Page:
It's a slow weekend for music, folks. Luckily, the weather is supposed to be pleasant so I suppose you could always break in your biking legs on a 15-mile ride to the Sidney Dairy Barn.
Sugar Daddy: Sugar opens at the Art Theatre on Friday and will prove a complete 180 from the Art's prior film, Gomorrah. A drama focused on a Latin American baseball prospect who comes to America to play minor-league ball, Sugar has been well-received by the critics. Mr. Ebert says: "Baseball is only the backdrop, not the subject. This is a wonderful film."
Are you ready for the country?: The Central Illinois English Country Dancers are having "a dance with live music provided by local musicians" at Phillips Recreation Center (505 W. Stoughton, Urbana) from 7 to 10 p.m. "Dancers of all ages are welcome. All dances will be taught. Partners, costumes and experience are not required, however we ask that soft-soled, non-marking, non-street shoes be worn so as not to damage the dance floor. Admission $2."
He's come out of nowhere to lead the pack at Augusta: The Champaign-Urbana Ballet's performance of Cinderella opens tonight at the Virginia Theatre. The show begins at 7:30 p.m. tonight and at 2 p.m. on Saturday and Sunday. Tickets are $8-16 for youth/students and $12-24 for adults.
Low brow, high brow: For those into encased meats and a touch of the vino, Sleepy Creek Vineyards will be offering Wieners & Wine every Friday night from now until the next time you say, "Fuck, it's cold!" again. Dogs provided, assuming you buy the wine.
Let Harold make your omelet: Start a new Saturday morning tradition at the Market each week by heading over to Great Impasta and allowing the chef de cuisine pick fresh ingredients from local farmers to use in your breakfast. This is local like it was meant to be. We're almost like Europe or something?
For Early Morning Green Thumbs: From 7-11 a.m., hundreds of plants are for sale at Common Ground, including organic tomatoes (thanks to Blue Moon), peppers, herbs, greens, and more. All plants are priced between $1 and $3 and all proceeds go to the Common Ground Food Co-Op 'Food for All' Discount and Equity Scholarship Programs. So, stop by on your way to the Farmer's Market.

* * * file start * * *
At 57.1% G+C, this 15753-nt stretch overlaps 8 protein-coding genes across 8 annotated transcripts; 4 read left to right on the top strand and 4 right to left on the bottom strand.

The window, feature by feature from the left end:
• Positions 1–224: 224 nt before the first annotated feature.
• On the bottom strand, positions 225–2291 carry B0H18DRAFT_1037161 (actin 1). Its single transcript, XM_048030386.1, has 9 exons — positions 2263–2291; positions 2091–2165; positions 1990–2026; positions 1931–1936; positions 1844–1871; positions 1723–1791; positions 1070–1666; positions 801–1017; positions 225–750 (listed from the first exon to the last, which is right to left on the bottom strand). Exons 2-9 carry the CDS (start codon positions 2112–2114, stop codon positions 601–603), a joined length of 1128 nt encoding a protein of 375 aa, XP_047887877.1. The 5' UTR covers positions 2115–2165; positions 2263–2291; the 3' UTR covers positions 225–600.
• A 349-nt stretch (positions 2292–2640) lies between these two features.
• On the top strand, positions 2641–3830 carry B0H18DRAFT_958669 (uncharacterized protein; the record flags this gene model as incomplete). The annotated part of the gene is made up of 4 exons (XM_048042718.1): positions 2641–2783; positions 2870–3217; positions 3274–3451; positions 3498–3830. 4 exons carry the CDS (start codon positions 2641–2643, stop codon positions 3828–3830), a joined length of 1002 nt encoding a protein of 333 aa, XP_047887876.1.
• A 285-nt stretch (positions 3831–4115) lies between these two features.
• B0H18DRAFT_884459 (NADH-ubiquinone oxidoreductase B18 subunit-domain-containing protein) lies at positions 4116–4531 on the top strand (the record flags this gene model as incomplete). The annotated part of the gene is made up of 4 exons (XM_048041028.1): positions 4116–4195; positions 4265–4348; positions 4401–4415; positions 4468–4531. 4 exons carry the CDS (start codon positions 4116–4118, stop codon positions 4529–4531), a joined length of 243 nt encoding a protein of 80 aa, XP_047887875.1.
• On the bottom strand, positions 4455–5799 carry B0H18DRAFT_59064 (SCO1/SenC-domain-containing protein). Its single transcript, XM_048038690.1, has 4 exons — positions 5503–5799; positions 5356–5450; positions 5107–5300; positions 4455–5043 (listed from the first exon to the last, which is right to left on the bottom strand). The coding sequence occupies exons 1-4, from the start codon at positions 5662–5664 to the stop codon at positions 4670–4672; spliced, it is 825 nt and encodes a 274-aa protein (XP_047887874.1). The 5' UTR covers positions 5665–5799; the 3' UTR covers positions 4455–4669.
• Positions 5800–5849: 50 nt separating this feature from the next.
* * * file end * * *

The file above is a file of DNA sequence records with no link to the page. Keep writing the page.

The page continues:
WEFT in the morning, please: There's never a bad time to donate to WEFT, our longest-running community radio station. But now is a particularly good time as the station is in the midst of a membership drive. May we recommend tuning in on Saturday morning to Rock Geek FM at 8 a.m. to hear Smile Politely music critics William Gillespie and C.D. Scoggins. The pair's shows are always themed and entertaining. Later in the morning at 10 a.m., catch Carl Estabrook's "News From Neptune," which he co-hosts with Paul Mueth. It's essential listening for Chomskyites and left-leaning political junkies.
Guerilla Gardening: Jaclyn Smith wants you to be ready to plant. Meeting at 212 W. High St. Apt. 5, in Urbana at 11 p.m. for distribution of compost/soil packs and seeds and striking public areas in Urbana. Show up wearing black and bring a digging tool and gloves. Donations to help pay for soil/compost are requested at $2 per person. Sign up for the event on Facebook.
Nothing less than The Future of Broadband is at stake: Head to the Urbana Free Library Auditorium from 10 a.m. to 1 p.m. for "The Future of Open Access in Champaign Urbana: towards a community-wide plan for universal access to broadband in Champaign-Urbana," Hosted by the Broadband Access Committee (BAC), of the Champaign-Urbana Cable and Telecommunications Commission.
Mr. Sokolski, Ms. Heaton, and Mr. Bentley: A trio of talented songwriters hold down the fort at Bentleys for a free show at 7 p.m. Cody Sokolski's band, The Delta Kings, plays Bentleys on Saturday, so those seeking a bit of Cody in their lives will easily get their wish this weekend.
Naomi Klein, Redux: Klein graced us with her presence last semester. Now, the documentary she referenced throughout her campus talk is being screened at the Champaign Library for free. The Take follows Argentinian workers as they rebel for their right to work, taking the idea of a sit-in to a new extreme. 2 p.m.
Listen to 'casual sex': Hailing from Brooklyn and signed to Robeson-dwelling Polyvinyl Records, this band's name literally means 'casual sex' or better yet 'fun sex' in Japanese. We're not sure how that might affect the show-going experience for you, but for us, somehow it makes it better. The psychedelic noise-rockers Asobi Seksu head into town for an early show at Canopy Club with Sam Lowry. Show starts at 8:00 p.m.